The Best and Worst Run Cities in America
The Worst-Run Cities in America
10. Milwaukee, Wisconsin
> Population: 599,000 (28th largest)
> Credit rating: Aa2, stable
> Violent crime per 100,000: 1,294 (10th highest)
> 2012 Unemployment rate: 10.1% (27th highest)
Milwaukee struggles with poverty and high crime rates. Last year, a typical household made just over $34,000, and nearly 30% of people lived beneath the poverty line, considerably worse than the country’s figures. There were nearly 1,300 violent crimes per 100,000 residents in 2012, more than three times the national rate of 387 violent crimes per 100,000 people. The city’s socioeconomic problems were among the reasons Moody’s assigned Milwaukee a Aa2 rating. The agency also expressed management-related concerns, specifically highlighting the city’s debt burden and the complexity of its debt financing.
9. Hialeah, Florida
> Population: 232,000 (83rd largest)
> Credit rating: not rated
> Violent crime per 100,000: 347 (12th lowest)
> 2012 Unemployment rate: 11.7% (14th highest)
Just 71.2% of the adult population in Hialeah had a high school diploma in 2012, one of the worst rates among large cities. Also only 14.5% of adults had a bachelor’s degree or higher that year, about half the national rate. Nearly 15% of jobs in Hialeah were in the generally low-paying retail industry in 2012. The city’s median household income was just $28,878 in 2012, one of the lowest among major U.S. cities. Nearly 36% of residents didn’t have health insurance last year, the most among the 100 largest U.S. cities. Like many other areas in Florida, Hialeah’s recovery from the housing crisis has been strained. One in every 19 homes was in foreclosure at the end of 2012, tied with Miami for the worst foreclosure rate among large cities. This is not surprising, given that the median home value in the area plummeted by 43.1% between 2008 and 2012, one of the sharpest declines over that period.
8. North Las Vegas, Nevada
> Population: 223,000 (90th largest)
> Credit rating: Ba1, stable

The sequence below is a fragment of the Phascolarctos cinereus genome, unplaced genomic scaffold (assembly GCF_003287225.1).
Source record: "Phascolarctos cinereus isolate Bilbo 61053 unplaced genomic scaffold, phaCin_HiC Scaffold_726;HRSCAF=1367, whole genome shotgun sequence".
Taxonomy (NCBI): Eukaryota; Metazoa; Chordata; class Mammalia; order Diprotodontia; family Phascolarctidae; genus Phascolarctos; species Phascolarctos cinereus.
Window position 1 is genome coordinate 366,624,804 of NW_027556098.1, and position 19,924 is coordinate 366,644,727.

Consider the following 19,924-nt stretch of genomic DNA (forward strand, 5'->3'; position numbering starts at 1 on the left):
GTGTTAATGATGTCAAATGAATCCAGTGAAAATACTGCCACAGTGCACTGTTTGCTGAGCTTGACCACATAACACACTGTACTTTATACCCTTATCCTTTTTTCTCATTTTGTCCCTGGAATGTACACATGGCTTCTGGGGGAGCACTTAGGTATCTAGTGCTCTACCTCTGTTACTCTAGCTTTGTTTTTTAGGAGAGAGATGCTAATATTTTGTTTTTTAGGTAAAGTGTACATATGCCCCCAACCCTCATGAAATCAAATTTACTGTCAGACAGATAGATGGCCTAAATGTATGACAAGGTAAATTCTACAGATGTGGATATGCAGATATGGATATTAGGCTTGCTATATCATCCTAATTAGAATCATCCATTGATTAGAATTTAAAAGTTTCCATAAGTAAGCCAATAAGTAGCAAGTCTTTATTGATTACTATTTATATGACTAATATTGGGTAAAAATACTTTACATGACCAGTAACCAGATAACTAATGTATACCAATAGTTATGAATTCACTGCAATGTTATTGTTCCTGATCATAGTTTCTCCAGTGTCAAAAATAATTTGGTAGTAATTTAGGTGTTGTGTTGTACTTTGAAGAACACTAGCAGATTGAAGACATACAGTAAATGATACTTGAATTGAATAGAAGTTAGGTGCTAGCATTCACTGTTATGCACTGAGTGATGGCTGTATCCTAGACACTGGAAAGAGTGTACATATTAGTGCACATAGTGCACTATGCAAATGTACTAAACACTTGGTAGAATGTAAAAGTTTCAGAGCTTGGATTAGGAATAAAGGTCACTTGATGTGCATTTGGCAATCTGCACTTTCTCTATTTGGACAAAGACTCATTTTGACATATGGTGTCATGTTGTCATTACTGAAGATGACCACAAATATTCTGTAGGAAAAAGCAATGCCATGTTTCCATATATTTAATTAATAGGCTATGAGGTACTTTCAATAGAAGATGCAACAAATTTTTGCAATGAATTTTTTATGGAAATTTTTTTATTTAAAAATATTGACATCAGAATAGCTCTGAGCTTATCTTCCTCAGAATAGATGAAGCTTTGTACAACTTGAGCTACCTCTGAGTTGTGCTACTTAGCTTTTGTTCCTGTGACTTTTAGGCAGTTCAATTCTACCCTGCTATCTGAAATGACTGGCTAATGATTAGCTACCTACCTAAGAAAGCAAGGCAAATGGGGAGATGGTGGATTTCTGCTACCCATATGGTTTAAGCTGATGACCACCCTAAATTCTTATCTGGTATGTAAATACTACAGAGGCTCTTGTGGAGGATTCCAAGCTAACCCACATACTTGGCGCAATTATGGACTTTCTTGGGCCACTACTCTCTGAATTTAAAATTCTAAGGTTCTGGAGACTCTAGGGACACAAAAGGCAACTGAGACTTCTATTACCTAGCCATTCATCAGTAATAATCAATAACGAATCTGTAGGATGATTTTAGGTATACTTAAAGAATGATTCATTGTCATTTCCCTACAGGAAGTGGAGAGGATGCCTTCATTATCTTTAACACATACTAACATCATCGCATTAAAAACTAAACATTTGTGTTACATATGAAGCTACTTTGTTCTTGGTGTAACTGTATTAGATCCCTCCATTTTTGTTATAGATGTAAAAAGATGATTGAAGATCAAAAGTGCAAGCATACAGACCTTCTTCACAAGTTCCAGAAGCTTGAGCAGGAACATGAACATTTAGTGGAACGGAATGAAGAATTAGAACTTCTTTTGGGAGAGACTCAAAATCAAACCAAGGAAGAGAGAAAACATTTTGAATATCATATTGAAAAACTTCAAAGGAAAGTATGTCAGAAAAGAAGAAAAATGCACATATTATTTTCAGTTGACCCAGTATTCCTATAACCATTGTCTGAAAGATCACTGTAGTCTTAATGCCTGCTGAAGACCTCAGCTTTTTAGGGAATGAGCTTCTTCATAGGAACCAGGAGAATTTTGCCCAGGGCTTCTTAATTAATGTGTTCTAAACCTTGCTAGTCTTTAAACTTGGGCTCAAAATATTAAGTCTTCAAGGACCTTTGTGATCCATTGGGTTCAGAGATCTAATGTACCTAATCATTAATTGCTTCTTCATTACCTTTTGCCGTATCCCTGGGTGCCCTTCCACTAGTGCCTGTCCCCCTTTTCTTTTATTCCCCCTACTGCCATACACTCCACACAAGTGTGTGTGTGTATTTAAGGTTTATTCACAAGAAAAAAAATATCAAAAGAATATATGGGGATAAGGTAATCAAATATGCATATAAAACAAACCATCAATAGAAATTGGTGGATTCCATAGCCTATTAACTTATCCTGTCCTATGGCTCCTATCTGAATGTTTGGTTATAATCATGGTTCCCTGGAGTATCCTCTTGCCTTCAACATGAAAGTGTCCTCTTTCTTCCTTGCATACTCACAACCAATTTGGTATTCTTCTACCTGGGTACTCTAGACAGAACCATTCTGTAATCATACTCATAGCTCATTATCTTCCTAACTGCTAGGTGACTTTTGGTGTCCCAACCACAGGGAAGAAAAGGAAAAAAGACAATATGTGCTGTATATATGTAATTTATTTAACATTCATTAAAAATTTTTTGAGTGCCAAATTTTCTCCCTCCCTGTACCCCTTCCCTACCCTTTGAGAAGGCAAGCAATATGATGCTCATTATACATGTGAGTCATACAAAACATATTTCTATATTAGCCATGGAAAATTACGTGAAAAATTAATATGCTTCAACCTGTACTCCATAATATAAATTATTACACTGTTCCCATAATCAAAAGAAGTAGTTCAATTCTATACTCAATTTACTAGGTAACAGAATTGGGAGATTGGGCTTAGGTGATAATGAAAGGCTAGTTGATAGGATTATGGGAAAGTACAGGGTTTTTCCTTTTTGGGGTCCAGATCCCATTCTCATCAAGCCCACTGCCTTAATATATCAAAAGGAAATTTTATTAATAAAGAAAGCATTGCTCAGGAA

> Violent crime per 100,000: 764 (34th highest)
> 2012 Unemployment rate: 13.3% (7th highest)
Incorporated in 1946, North Las Vegas is part of the Las Vegas Valley but is separate from its larger namesake to the south. While both cities were hit hard by the recession and housing crisis, North Las Vegas fared slightly worse. Between 2008 and 2012, the median home value in North Las Vegas fell by 50.7%, the second-largest decline of any large U.S. city over that time. Additionally, last year 13.3% of the city’s workforce was unemployed while one in every 29 homes were in foreclosure. Both figures were not only among the worst in the nation, but were also worse than neighboring Las Vegas — often seen as a poster child for the negative effects of the housing crisis.
7. Cleveland, Ohio
> Population: 391,000 (46th largest)
> Credit rating: A1, stable
> Violent crime per 100,000: 1,384 (8th highest)
> 2012 Unemployment rate: 9.5% (30th highest)
In general, Cleveland residents are not wealthy. A typical household made $24,257 last year, less than half the national median income. Meanwhile, the city’s poverty rate was 36.1%, more than double the national rate and worse than every large U.S. city except for Detroit. According to Moody’s, the city’s socioeconomic profile and long-running population loss remain challenges. Additionally, crime was considerably worse in Cleveland than in most other populous cities, with 1,384 violent crimes per 100,000 people in 2012. High levels of poverty and crime may make it difficult to attract residents to the area. Among large U.S. cities, Cleveland had the second-highest rate of vacant homes at 22.8% in 2012, trailing only Detroit.
6. Fresno, California
> Population: 506,000 (32nd largest)
> Credit rating: Ba2, negative
> Violent crime per 100,000: 543 (39th lowest)
> 2012 Unemployment rate: 14.3% (5th highest)
Fresno appears to have made immense progress in fighting organized crime. Following a major crackdown on the Fresno Bulldogs gang, the city’s violent crime has declined. According to FBI statistics, there were 543 violent crimes per 100,000 people last year, worse than the national rate but better than most large cities, where crime tends to be higher. However, the city still faces big challenges. Roughly 25% of adults lacked a high school diploma as of 2012, versus just 13.6% nationally. Additionally, Fresno’s poverty rate of 31.5% was one of the highest among large U.S. cities. Agriculture is a major part of the economy in Fresno and the San Joaquin Valley. While the industry supplies many of the area’s jobs, many residents are often unable to find work. In 2012, the city’s 14.3% unemployment rate was considerably higher than the 8.1% national rate.